Friday, July 07, 2006

Free thought

I get Austin Cline's Atheism/Agnosticism email periodically. Most of it is pretty tame to be honest, a bit of a let down. A recent edition reviews The Holy Reich: Nazi Conceptions of Christianity, 1919-1945. In this review, he concentrates on how politics co-opts religion for its own purposes, drawing an analogy between the Nazi's and the US government. I guess the major difference is that some of the US government are professing Christians. The comparison to the Australian political scene is there to be made, with a Prime Minister who has had the chance to confession publicly a Christian faith but did not because he has not. Yet, the Liberal party play conservative Christians very well.

Anyway, Cline comments that he thinks Christians should grow wise to this co-opting, and of course he allows that some do, but he says:

"There's a sucker born ever minute, and part of the problem might be religion itself. After all, it's not as though most religious leaders actively promote skepticism, critical thinking, doubt, and questioning in their followers. Instead, they promote faith in authority figures. That's very fertile ground for authoritarian politicians looking to use religion for political purposes and authoritarian religious figures looking to impose their religion by force."

It is funny, I am not convinced that these things are unique to religion. Try politics, advertising, TV in general. Is it true that religious leaders don't promote thinking? Protestant churches in theory don't teach that there are absolute religious authorities - except the biblical authors - hence the endless arguments about what they said. True, however, we all have our favourite theologians but I don't have a single Christian friend of any substantial theological education and a number that don't who wouldn't take the attitude Cline suggests. Perhaps on the level of local ministers it might be different. For me, there are many I admire but no one who is infallible. Are the megachurches or devout Catholics different? To be honest, I dunno.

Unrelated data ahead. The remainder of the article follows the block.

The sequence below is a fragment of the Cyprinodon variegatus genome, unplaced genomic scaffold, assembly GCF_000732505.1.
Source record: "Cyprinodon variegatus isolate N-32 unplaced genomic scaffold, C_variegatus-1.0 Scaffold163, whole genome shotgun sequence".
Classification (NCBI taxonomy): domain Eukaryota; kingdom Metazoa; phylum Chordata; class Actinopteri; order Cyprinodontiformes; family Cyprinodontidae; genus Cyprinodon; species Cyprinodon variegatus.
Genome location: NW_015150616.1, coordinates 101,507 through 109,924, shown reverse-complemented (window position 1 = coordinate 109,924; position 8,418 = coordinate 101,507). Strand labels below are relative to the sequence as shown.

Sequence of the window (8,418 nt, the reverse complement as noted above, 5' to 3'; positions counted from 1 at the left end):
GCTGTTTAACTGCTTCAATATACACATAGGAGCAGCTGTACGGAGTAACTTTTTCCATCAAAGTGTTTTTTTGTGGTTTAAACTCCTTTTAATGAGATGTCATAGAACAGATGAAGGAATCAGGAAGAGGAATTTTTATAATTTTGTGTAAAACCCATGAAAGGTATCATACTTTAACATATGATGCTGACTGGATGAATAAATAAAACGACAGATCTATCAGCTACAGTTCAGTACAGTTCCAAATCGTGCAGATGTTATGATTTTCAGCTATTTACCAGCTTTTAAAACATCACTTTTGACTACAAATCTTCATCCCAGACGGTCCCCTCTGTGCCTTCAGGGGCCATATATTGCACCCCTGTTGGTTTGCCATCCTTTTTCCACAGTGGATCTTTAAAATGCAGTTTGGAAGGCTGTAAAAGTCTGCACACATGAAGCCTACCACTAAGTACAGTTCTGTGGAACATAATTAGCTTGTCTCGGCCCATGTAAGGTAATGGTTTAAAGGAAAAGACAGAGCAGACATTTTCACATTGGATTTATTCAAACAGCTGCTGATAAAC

The simple fact of the matter is unless you are a solipsist I doubt anyone totally rethinks their worldview form one minute to the next. Likewise, the Socratic method can't go on forever.

I take from Cline's comments the need to form a genuinely Christian critique of politics that transcends left and right. Secondly, I want to continue to question everything that I read, although to be honest some things are simply too easy to accept and really don't require questioning all of the time - that isn't intellectual sloth, it's just life - faith is a cognitive short cut. Not even the so-called free thinking atheists put their whole world into question, and certainly not towards faith - now is that really free thinking?

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